I’m hoping Moose will be a good trail dog someday. But first I have to figure out how to take him for a walk, without him walking me.
Here’s what happens: Moose is pretty dialed in with having me as his pack leader. But on walks he becomes very focused on what’s ahead. He starts out at a good heel, but slowly picks up the pace. A quick yank on the leash gets his attention well enough, but soon he’s back in front. I’ve heard that constantly tugging on the leash is about as effective as nagging a teenager to clean his room.
Since I’ve been using a harness on Moose (until he chewed it off this afternoon, my bad for leaving it on him) I decided that I need a collar that offers some kind of correction. At first I considered getting a choke-chain collar. In my experience after one or two corrections the dog responds to the sound of the chain and does not need to be “choked.” However, in Moose’s case I’m pretty sure he could quickly escape a conventional choker collar.
The Martingale collar works by applying even pressure around the neck, supposedly bringing to the dog’s mind a top-dog’s mouth-around-the-throat type of correction. The other benefit of a Martingale collar is that it is more difficult for a dog to slip its head out of the collar. Moose has a big neck, meaning it’s pretty easy for him to back out of a collar.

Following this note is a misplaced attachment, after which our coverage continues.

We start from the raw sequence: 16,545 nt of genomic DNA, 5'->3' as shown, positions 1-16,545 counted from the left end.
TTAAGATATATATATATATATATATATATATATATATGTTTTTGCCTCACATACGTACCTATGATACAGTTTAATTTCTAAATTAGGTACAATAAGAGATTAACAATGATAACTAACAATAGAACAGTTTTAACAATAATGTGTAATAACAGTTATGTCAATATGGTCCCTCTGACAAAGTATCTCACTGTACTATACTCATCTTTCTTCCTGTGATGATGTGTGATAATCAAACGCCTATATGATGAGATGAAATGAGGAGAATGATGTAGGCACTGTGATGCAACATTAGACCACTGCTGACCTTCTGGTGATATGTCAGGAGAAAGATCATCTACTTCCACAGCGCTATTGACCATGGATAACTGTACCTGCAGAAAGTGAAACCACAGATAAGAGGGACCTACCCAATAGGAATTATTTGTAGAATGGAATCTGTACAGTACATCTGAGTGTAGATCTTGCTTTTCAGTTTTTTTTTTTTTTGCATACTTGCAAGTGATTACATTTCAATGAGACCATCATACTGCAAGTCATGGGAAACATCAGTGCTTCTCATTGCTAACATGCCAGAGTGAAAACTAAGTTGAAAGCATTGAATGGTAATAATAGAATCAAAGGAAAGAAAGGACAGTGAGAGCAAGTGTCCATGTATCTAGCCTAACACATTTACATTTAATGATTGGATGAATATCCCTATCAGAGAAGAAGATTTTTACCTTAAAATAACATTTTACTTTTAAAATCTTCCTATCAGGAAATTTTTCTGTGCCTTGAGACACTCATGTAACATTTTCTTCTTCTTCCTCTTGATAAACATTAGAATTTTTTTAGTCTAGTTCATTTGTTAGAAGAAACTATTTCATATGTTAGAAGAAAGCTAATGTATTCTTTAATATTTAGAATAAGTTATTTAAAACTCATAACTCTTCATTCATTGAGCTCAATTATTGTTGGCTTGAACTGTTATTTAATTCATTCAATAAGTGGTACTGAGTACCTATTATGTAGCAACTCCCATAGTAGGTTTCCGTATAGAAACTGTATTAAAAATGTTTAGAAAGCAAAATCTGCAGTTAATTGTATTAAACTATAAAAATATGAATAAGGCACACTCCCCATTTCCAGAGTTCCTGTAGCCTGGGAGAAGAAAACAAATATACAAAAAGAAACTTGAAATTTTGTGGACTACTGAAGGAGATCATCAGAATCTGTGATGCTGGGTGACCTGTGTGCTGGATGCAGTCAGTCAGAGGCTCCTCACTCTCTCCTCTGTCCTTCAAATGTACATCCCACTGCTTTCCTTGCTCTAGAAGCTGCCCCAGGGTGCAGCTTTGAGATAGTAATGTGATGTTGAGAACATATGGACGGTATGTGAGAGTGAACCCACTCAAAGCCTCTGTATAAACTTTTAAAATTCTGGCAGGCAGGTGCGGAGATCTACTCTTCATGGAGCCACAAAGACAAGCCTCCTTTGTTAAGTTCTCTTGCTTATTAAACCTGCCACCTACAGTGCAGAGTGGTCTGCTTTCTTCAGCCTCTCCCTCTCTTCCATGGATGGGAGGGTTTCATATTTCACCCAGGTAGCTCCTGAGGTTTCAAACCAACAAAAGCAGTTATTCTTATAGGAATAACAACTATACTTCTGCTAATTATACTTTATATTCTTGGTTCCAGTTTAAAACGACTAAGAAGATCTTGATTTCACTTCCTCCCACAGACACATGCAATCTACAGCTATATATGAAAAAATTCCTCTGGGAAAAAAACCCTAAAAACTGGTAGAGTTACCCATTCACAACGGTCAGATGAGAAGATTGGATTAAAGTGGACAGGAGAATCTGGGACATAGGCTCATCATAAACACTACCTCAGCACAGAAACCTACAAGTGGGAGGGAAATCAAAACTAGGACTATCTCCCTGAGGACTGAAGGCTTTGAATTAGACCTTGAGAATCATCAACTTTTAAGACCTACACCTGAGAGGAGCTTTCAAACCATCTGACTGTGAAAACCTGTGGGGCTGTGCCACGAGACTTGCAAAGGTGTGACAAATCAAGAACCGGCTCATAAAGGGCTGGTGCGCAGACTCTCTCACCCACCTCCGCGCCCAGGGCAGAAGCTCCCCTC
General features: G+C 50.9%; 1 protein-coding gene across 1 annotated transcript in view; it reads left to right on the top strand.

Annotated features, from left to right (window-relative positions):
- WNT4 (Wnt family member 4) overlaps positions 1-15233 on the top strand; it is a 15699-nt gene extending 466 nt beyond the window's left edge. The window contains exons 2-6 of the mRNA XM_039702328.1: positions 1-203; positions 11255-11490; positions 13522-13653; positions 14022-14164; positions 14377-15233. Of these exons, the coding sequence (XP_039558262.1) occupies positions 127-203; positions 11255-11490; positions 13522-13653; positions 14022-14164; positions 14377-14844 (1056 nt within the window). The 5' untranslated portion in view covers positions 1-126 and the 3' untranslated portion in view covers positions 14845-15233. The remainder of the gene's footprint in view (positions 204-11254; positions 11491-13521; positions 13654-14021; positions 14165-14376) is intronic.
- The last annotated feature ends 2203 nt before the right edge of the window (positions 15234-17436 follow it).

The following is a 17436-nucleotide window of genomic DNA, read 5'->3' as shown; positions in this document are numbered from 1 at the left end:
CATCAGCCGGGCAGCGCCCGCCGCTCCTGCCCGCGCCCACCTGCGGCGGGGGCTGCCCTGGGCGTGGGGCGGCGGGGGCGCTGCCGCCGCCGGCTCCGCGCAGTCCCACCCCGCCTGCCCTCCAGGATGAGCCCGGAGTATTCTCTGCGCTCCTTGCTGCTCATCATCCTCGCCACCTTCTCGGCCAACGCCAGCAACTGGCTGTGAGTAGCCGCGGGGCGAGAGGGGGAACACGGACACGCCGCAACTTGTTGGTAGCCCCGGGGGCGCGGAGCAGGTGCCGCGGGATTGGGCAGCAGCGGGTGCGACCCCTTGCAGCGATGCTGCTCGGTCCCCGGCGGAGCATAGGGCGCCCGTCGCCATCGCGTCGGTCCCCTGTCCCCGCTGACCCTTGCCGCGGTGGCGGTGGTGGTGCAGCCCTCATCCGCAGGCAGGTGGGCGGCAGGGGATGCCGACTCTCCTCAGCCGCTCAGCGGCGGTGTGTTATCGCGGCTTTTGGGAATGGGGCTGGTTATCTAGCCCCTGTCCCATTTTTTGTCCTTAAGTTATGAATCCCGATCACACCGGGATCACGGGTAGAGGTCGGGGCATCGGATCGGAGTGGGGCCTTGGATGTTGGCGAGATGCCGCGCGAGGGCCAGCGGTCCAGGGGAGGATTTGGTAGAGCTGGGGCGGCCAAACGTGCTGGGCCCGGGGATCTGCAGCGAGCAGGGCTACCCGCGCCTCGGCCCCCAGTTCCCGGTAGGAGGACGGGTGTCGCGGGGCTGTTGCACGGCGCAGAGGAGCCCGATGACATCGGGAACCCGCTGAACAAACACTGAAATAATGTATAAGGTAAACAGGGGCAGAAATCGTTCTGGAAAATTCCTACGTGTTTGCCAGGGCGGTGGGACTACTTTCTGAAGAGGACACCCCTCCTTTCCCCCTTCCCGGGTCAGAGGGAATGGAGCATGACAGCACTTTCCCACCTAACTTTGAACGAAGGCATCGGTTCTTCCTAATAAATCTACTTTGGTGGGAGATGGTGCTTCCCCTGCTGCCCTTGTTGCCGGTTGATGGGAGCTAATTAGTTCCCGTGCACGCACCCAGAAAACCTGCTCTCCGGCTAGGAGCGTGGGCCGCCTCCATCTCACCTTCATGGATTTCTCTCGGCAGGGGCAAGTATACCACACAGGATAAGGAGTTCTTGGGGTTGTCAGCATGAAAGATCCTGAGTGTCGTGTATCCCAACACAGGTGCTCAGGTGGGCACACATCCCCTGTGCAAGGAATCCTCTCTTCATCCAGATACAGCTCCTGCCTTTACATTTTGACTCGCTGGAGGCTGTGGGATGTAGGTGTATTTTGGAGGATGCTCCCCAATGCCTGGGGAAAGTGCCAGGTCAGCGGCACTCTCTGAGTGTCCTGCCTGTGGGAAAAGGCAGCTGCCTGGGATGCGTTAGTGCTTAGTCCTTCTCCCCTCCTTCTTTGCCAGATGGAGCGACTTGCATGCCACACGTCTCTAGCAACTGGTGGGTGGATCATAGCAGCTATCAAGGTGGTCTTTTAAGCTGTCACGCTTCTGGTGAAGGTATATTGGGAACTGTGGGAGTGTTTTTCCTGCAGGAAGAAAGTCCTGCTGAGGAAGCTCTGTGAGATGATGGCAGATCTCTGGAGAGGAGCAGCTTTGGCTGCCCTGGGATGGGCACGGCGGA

Already I’m having trouble with Moose’s collar slipping too low on neck–the optimal position is up high behind the dog’s ears. It’s virtually impossible to keep the leash slack and the collar high. Which is why Cesar Millan offers the $$$$ Illusion Collar, certainly worth every penny if it works. But spendy if your dog doesn’t respond to it.
On my first day using the Martingale collar it worked as advertised. Meaning that Moose didn’t back out of it when he went bonkers at the sight of a Pomeranian. But it still doesn’t seem to keep him from tugging on the leash.
We’ll see how the next few days go.